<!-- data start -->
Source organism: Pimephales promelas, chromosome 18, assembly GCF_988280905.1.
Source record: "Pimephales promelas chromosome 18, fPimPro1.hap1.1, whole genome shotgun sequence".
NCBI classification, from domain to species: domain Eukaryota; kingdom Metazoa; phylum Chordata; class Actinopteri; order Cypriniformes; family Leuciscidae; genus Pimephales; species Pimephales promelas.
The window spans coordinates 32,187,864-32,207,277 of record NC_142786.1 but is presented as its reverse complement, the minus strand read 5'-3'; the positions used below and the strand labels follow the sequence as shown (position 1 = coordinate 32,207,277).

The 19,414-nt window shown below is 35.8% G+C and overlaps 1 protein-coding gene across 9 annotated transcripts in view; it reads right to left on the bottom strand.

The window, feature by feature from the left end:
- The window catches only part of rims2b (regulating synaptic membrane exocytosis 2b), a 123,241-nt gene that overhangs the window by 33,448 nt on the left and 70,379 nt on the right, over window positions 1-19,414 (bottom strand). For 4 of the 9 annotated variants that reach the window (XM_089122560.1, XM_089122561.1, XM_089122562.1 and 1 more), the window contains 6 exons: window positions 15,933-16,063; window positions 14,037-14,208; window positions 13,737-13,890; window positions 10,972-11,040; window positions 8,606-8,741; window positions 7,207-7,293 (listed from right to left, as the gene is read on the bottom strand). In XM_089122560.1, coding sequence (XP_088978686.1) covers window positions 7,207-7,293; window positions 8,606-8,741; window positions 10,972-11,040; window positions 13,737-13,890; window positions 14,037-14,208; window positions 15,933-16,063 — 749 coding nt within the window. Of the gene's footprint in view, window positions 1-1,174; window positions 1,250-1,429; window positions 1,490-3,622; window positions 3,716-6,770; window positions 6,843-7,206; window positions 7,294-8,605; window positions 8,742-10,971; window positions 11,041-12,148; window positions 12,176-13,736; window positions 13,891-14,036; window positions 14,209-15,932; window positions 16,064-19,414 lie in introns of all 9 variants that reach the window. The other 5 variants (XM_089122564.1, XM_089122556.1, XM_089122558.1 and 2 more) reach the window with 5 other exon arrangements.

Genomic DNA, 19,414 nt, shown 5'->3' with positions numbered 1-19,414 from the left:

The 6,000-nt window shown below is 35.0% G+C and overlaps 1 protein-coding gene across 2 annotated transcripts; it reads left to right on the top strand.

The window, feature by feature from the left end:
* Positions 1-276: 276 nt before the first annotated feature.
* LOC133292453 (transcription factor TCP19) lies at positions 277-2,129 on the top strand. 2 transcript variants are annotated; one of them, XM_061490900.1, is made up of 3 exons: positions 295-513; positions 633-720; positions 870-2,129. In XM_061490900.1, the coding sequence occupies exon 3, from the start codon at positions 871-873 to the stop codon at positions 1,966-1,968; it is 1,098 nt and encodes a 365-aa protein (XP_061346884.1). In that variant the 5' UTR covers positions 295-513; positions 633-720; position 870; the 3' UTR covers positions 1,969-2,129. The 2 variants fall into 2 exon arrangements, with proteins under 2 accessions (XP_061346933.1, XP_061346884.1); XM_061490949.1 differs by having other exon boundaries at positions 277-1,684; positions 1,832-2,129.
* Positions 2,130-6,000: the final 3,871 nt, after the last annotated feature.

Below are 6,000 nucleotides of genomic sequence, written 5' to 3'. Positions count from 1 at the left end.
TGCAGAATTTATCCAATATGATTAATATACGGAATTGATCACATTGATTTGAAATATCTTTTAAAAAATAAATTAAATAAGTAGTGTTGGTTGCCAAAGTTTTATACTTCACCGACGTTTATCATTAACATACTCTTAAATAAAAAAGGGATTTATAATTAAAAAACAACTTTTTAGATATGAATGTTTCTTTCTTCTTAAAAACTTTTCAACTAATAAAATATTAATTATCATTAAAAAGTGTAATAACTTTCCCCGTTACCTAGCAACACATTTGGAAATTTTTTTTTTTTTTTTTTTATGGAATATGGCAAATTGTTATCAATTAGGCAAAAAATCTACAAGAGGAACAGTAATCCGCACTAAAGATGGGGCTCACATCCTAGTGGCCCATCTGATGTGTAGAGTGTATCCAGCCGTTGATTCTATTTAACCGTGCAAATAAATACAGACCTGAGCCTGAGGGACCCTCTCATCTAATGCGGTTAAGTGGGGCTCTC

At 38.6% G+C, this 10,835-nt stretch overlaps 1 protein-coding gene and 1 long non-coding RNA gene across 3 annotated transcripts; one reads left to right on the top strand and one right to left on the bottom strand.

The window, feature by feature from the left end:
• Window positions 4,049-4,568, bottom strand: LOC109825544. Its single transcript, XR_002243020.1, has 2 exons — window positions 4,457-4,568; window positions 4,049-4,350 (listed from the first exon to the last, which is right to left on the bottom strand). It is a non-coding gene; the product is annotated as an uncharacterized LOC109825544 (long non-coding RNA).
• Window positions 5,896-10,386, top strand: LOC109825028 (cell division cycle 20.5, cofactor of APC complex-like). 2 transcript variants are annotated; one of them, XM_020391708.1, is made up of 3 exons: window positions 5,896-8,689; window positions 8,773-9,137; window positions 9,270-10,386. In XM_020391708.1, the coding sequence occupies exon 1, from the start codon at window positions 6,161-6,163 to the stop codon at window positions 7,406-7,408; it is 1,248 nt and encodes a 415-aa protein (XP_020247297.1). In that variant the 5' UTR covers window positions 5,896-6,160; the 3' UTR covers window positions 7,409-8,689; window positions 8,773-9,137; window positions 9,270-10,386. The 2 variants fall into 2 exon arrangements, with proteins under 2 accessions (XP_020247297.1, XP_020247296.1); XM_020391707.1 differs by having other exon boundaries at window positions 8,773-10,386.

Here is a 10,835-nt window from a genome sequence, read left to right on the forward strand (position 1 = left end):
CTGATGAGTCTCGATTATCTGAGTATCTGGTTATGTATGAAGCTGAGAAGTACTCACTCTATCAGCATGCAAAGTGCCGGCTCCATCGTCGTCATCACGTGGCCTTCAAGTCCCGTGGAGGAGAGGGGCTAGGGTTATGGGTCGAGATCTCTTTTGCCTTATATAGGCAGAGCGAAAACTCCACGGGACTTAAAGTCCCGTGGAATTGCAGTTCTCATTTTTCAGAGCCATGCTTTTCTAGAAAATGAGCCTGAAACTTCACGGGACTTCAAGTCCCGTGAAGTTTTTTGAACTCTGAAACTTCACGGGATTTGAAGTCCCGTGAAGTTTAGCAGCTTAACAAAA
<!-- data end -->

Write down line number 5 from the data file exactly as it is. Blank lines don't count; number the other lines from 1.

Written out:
The 19,414-nt window shown below is 35.8% G+C and overlaps 1 protein-coding gene across 9 annotated transcripts in view; it reads right to left on the bottom strand.